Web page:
Legislators and law reform bodies in a number of jurisdictions are engaged in drafting laws to address the digital remains issue. This page provides links to existing and emerging legislation. It was last updated on 17 August 2014.
Nine US states have enacted legislation to deal with the digital remains issue.
|State||Effective Date||Scope of the Law||Power Created|
|Connecticut||01 October 2005||e-mail accounts only||Request and obtain access to or copies of|
|Indiana||01 July 2007||Documents or information of a deceased person which are stored electronically|
|Rhode Island||02 July 2007||e-mail accounts only|
|Oklahoma||01 November 2010||Accounts on any social networking website, any microblogging or short message service website or any e-mail service websites||Take control of, conduct, continue or terminate|
|Idaho||01 July 2011|
|Virginia||01 July 2013||Digital account or an electronic account … with a terms of service agreement only when operated by a child||Consent to or obtain disclosure of|
|Nevada||01 October 2013||Accounts on any social networking website, any microblogging or short message service website or any e-mail service websites -and- any similar electronic or digital asset||Terminate|
|Louisiana||01 August 2014||Digital account which includes any account of the decedent on any social networking service, web log, microblog service, short message service electronic mail service, financial account, or any similar electronic services or record||Take control of, handle, conduct, continue, distribute or terminate|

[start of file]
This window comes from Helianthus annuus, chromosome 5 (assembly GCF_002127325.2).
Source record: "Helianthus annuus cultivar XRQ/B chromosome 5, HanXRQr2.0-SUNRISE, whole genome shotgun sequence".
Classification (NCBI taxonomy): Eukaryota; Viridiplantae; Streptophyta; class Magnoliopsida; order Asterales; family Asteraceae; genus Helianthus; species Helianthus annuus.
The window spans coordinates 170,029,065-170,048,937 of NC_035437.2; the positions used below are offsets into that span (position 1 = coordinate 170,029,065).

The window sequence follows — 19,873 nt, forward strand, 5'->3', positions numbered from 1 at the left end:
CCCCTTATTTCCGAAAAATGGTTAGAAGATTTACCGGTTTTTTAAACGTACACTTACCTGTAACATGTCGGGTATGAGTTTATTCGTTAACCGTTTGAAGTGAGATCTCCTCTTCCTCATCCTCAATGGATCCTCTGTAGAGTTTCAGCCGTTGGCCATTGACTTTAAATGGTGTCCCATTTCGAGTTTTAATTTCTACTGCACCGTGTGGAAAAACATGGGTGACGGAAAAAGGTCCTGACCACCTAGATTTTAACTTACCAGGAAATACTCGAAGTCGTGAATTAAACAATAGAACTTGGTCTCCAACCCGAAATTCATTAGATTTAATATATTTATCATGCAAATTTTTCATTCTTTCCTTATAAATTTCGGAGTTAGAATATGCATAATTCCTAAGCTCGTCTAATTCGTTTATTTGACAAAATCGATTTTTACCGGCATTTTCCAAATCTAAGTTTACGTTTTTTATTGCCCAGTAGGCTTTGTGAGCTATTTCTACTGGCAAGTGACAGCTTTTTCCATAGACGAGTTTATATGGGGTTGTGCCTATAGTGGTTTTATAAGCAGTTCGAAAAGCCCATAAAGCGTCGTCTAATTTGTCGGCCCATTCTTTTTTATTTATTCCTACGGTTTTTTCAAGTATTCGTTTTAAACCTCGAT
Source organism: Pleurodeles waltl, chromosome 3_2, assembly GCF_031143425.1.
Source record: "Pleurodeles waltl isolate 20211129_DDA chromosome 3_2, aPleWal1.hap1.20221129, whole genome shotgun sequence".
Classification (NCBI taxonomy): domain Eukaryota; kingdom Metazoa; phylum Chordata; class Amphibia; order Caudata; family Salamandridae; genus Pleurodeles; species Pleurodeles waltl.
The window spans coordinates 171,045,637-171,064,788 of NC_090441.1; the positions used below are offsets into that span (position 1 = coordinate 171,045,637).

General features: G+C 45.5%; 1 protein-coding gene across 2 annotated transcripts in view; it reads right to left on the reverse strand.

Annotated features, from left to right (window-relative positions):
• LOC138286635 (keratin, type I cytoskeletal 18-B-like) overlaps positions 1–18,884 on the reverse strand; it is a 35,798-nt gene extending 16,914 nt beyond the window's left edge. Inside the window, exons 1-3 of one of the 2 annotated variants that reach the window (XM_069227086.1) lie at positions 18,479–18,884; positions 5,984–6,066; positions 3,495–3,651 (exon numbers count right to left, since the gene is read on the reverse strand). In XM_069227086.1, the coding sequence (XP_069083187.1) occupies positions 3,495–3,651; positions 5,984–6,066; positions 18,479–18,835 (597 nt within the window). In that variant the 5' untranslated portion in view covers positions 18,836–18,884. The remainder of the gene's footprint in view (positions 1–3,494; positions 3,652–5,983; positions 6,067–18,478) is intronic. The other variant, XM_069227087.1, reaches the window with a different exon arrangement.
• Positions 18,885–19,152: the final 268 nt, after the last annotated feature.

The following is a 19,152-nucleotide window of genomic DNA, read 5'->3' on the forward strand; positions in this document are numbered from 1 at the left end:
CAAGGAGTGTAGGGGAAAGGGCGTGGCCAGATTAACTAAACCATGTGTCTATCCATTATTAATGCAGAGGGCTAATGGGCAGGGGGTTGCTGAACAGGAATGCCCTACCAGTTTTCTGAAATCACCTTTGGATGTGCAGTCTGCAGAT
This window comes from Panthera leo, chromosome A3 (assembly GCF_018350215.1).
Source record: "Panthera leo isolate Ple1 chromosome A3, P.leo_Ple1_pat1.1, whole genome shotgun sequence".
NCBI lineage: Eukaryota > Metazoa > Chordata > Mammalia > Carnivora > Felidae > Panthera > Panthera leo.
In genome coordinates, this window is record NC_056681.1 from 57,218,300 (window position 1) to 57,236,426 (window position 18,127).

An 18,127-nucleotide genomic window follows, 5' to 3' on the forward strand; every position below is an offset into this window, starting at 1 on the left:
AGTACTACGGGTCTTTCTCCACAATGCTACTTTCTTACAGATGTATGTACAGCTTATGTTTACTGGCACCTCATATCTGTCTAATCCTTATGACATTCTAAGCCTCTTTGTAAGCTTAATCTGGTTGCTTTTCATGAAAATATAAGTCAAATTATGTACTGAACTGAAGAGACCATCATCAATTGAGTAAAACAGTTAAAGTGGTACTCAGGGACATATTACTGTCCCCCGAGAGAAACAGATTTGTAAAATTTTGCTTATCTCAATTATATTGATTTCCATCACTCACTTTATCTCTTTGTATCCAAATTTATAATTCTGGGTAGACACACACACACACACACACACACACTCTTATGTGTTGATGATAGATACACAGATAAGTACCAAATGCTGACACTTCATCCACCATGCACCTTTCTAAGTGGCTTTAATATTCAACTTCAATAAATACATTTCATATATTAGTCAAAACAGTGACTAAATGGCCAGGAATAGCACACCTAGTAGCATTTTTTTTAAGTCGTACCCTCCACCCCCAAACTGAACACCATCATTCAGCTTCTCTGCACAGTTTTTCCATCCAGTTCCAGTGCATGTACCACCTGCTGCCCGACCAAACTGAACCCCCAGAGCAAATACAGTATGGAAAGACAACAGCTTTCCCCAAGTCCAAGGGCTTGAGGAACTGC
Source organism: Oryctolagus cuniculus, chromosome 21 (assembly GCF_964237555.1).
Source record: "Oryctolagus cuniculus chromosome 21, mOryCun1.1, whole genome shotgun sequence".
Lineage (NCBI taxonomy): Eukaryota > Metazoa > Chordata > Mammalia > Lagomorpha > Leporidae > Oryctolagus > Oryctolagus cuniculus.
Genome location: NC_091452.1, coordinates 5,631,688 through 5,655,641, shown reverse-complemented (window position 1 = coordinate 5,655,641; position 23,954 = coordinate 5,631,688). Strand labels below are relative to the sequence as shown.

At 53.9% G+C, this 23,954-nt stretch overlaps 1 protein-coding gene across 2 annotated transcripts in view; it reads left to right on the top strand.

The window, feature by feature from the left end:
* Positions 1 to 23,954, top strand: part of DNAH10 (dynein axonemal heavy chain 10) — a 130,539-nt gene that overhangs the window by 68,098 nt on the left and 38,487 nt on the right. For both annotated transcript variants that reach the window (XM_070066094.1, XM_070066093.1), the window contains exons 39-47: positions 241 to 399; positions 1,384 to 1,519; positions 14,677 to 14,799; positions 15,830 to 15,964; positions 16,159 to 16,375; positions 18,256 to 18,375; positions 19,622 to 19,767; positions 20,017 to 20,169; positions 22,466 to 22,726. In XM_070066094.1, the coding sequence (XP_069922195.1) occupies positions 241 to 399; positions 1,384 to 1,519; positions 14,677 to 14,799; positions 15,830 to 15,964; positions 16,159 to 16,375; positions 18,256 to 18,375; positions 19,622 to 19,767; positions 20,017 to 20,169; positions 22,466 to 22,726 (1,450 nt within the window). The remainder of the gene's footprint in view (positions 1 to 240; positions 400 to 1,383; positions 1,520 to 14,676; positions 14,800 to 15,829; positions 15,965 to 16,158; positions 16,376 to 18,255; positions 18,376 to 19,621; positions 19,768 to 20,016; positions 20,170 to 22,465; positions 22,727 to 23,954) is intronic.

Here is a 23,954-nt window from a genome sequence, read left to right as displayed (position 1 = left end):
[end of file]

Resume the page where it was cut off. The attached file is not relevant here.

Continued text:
|Delaware||01 January 2015||Digital accounts which means an electronic system for creating, generating, sending, sharing, communicating, receiving, storing, displaying, or processing information which provides access to a digital asset. Digital asset includes data, text, emails, documents, audio, video, images, sounds, etc. … (see Act).||Access to, transfer of, copy or destroy|
At a national level the Uniform Law Commission (ULC) in the United States are in the final stages of drafting a Uniform Fiduciary Access to Digital Assets Act (UFADAA). The UFADAA was approved by the ULC at its 123rd Annual Meeting in Seattle in July 2014. I discuss an earlier draft of the proposed Act here and shall post an updated analysis on the approved UFADAA in the next week. According to James Lamm the approved Act now moves to the ULC Committee on Style for review and editing a process which should be complete in October/November 2014. It will then be available for State Legislatures to enact. A copy of the UFADAA as approved can be found here.
A further eleven US states have begun to develop (or update) probate legislation to deal with digital remains. A number of US states have initiated studies to review existing law and recommend changes. Details of the proposed legislation efforts and studies can be found here.
The Province of Alberta enacted the Estate Administration Act 2014 (SA 2014 cE-12.5) earlier this year. Included in the schedules of the Act are examples of activities that may be identified as the core tasks of a personal representative. The schedule of tasks gives limited recognition to “online accounts”. The Act makes no further direct reference to online accounts. The task description of “identifying the estate assets and liabilities may include, but is not limited to”: